Photo: Annie Arnone

By Brandon Buechler

Baseball is full of clichés about its players.

“He’s got a good baseball head,” one coach might say. “He’s a workhorse,” says a broadcaster. “You know, he just goes out and does his job. He leads by example.”

He’s a star prospect, or a flamethrower. A soft-tossing lefty or the ace of a squad. The list is so long it could make you sick — although it might be the ballpark hot dog you just inhaled.

Phrases like these are used time and time again to describe players, and yet they all forget one critical point: they’re people.

Caleb King is a 23-year-old business technology management student at Ryerson. He’s a loving uncle, a treasured son and a young man on his way to a successful career in business analytics.

And in 2011, he was also one of the most sought-after Canadian high school baseball prospects. By the time King was in his final year at Scarborough’s Birchmount Park Collegiate Institute, he’d compiled one of the strongest stat lines on the team and a dominating win/loss record. He’d managed a grade average of 80 per cent in Canada and scored 1780 on the American SATs.

He’d received scholarship offers from two American colleges and had his mind set on making his way to a major league baseball team after school.

“Of course, everyone thinks they’ve got a shot at the pros when they’re that age,” says King with a sheepish smile. He’s sitting at a small, circular table inside the Mattamy Athletic Centre at Ryerson. At six-foot-five and more than two-hundred pounds, he makes the table look more like a very large steering wheel.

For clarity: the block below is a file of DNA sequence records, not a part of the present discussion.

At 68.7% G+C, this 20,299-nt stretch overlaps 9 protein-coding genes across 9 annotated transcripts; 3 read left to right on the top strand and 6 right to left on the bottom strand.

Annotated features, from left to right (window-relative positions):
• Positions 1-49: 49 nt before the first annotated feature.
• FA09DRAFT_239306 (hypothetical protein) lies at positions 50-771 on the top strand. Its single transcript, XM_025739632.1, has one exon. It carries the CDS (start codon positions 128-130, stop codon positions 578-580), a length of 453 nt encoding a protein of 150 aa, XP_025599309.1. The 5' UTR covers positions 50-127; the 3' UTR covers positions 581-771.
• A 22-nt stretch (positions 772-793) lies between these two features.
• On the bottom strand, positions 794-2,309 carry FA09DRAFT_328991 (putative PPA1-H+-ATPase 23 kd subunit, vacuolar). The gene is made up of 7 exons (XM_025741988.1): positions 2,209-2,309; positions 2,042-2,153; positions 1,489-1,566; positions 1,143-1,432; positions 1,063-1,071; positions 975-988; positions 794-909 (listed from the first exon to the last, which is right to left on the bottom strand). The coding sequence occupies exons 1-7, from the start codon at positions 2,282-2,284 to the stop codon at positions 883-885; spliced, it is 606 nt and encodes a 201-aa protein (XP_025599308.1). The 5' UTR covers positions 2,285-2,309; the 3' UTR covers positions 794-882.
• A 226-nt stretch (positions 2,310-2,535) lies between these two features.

“Of course, everyone thinks they’ve got a shot at the pros when they’re that age,”

However, King and his family decided on the University of British Columbia, arguably Canada’s premiere university baseball school, over a U.S. path, citing education as the priority in his mind. But after blowing out his elbow the summer before his freshman year, the arrangement was for naught.

“I lost a couple miles-per-hour off my fastball and I went out there and was playing with Team Canada guys, some really good baseball players,” he says. “I just couldn’t compete at the same level. It was a very humbling experience.”

After struggling through much of the year, King was ultimately cut loose by the Thunderbirds.

King had essentially flown across the country to perform in Canada’s premiere baseball school — and it had completely gone south.

“It would be tough for any baseball player, mentally or physically,” says King’s current baseball coach at Ryerson, Ben Rich.

But instead of giving up entirely, King opted to take a step back and re-evaluate his direction. “I decided to take a year off school to figure out what I wanted to do with my life outside of baseball, because I really had no idea,” he says.

It was that re-evaluation that eventually wed Caleb King the baseball player with Caleb King the data analyst.

Still waters run deep. That’s the phrase Marty King uses to describe his son. He says King’s quiet disposition hides his true character: a natural leader with an affinity for friendship.